Tag Archives: apprenticeship

02 – January 02 – THIS DAY IN BAPTIST HISTORY PAST


 

Oncken, GerhardJohann Gerhard Oncken

Baptists go to Germany

1884 – Johann Gerhard Oncken, the “Apostle of the German Baptists,” finished his course, and went home to be with His Lord. As a young Lutheran he had left his native Germany for England to serve an apprenticeship under a devout Presbyterian tradesman. He treasured his Bible, but it was only after a serious accident, and a near death encounter, that brought him to salvation in Christ after hearing a rousing sermon in a Methodist church. Immediately he desired to be a missionary and from that day he became a witness for Christ. He was sent to Germany by the British Continental Society. He united with the English Reformed Church and set out for Hamburg, Germany, but the German State Church for bid him to preach. He became an agent of the Edinburg Bible Society. During his lifetime he distributed over two million copies of the scriptures. Upon the arrival of his first child he began to question infant baptism and after studying His Bible, he longed to be immersed himself, but had to wait five years before he could. In time he found the Rev. Barnas Sears, an American studying in Germany. On April 22, 1834, seven believers were immersed at night in the river Elbe near Hamburg. This became the First Baptist Church in modern Germany, and Oncken became their pastor. Within four years churches were begun in Berlin, Oldenburg, and Stuttgart. In May of 1840, he was arrested and cast into prison, for the first, of what was to become numerous imprisonments. But the opposition merely caused spiritual advancement by the Baptists. Oncken’s work spread into Denmark, the Netherland’s, as well as Lithuania, Switzerland, Poland, and Russia. In 1860, Germany passed a law granting religious freedom. The Hamburg church seated 1400 people.
Dr. Greg J. Dixon, Adapted from: This Day in Baptist History Vol. I: Cummins Thompson /, pp. 02-03

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174 — June 23 – This Day in Baptist History Past


 

When Medley Found Harmony With God

 

Samuel Medley, who had been born on June 23, 1738, at the age of sixteen when war broke out between England and France in 1755 was glad at the thought that he might be able to finish out his apprenticeship in the cloth trade in the British navy. Thus Samuel found himself in the famed Battle of Cape Lagos.  He was wounded as the battle raged, and the greater part of the calf of one of his legs was shot away. The leg did not heal, and in time, the ship’s surgeon told him that gangrene had set in and amputation was imperative. Young Medley was filled with horror, and the doctor granted one more day before surgery. Medley began to think of his godly father and grandfather and remembered a Bible in his trunk. Sending for it, he spent the night reading the Bible and praying. The next morning when the surgeon returned, he was amazed at the healing that had begun, and no operation was necessary. Rather than being led to repentance, Medley rejoiced in his good fortune and turned again from the Lord.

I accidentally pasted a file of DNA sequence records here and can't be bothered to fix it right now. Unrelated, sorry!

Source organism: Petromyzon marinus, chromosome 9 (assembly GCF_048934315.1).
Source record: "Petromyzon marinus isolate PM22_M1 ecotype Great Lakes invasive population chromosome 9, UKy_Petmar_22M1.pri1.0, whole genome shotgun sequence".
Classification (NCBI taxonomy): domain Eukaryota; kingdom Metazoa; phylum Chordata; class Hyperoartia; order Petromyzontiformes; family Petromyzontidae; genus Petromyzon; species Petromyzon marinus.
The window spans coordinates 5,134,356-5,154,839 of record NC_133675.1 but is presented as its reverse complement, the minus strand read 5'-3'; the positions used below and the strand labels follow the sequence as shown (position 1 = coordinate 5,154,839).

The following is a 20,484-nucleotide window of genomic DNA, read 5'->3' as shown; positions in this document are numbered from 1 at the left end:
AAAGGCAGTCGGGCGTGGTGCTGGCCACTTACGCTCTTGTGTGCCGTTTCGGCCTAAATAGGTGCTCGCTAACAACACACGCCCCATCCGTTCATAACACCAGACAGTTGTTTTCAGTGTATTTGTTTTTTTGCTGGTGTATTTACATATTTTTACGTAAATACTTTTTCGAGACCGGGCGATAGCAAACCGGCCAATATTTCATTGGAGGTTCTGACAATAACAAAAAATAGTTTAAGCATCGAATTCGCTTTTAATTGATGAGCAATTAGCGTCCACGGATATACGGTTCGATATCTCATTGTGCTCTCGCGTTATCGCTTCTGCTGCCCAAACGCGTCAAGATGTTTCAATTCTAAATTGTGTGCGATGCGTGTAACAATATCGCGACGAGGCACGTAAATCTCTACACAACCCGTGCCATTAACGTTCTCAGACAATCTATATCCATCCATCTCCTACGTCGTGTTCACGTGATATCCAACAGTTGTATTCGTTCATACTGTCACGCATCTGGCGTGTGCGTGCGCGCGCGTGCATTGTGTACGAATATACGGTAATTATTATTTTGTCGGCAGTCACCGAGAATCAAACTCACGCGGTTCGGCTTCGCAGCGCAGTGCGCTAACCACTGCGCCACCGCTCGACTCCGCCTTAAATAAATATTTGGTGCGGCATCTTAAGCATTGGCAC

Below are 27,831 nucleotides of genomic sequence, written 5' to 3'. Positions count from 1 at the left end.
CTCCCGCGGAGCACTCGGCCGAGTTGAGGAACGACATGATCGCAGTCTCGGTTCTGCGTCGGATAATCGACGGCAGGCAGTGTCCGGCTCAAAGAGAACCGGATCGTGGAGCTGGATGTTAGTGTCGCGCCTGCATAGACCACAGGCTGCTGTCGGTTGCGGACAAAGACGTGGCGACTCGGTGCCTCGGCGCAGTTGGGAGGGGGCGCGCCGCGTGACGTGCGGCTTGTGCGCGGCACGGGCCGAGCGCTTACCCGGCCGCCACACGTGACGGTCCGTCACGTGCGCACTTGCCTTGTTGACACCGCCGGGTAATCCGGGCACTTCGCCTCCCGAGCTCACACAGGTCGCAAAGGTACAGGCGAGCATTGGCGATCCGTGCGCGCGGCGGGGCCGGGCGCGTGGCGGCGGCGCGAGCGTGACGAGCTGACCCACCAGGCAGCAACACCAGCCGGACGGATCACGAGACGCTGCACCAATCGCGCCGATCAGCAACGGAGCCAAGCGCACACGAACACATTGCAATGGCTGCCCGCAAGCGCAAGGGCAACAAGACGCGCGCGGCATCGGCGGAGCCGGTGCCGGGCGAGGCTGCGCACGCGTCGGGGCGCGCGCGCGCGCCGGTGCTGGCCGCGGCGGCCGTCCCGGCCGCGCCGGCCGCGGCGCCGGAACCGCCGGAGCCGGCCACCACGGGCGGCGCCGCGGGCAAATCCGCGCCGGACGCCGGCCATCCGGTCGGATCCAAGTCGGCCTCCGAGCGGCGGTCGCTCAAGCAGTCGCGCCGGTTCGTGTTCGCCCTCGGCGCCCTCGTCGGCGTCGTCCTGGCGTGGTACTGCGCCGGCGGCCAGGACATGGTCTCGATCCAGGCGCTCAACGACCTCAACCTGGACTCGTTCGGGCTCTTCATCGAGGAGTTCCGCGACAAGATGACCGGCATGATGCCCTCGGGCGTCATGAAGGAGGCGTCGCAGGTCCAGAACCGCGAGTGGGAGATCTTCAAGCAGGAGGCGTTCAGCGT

Having to convalesce before continuing to pursue his aspirations of advancement in the navy, Samuel Medley went to his grandfather’s home in London.  The elderly gentleman witnessed to and warned his grandson, but young Medley was unconcerned. Then one Sunday evening the grandfather chose to read Medley a sermon by Dr. Isaac Watts, and the Holy Spirit brought conviction and worked a wonderful transformation in the young sailor’s life. What a change resulted! Day by day Samuel Medley studied in his grandfather’s library. He was twenty-two years old now, and there was no time to lose. He was baptized in December of 1760 by Dr. Gifford. He learned both Hebrew and Greek and prayerfully studied the Word of God.

 

Medley’s usual day began in the study soon after his 4:00 A.M. rising. Private devotions and study were observed until ten o’clock, and then the various pastoral responsibilities among his people took place. He loved to witness to the sailors in his seaport city, and he had a keen interest in youth. The pastor loved music and wrote much poetry that found its way into useful hymns.

 

The man of God approached death in his sixty-first year, and on his deathbed he said, “ ‘I am now a poor shattered bark, just about to enter the blissful harbour: and O, how sweet will be the port after the storm.’…His last words were, ‘Glory! Glory! Glory! Home! Home!’ He died on July 17th, 1799,”and thus ended a glorious journey in the grace of God.

 

Dr. Dale R. Hart:: Adapted from: This Day in Baptist History Vol. I. (Thompson/Cummins) pp. 257 – 258.

 

 

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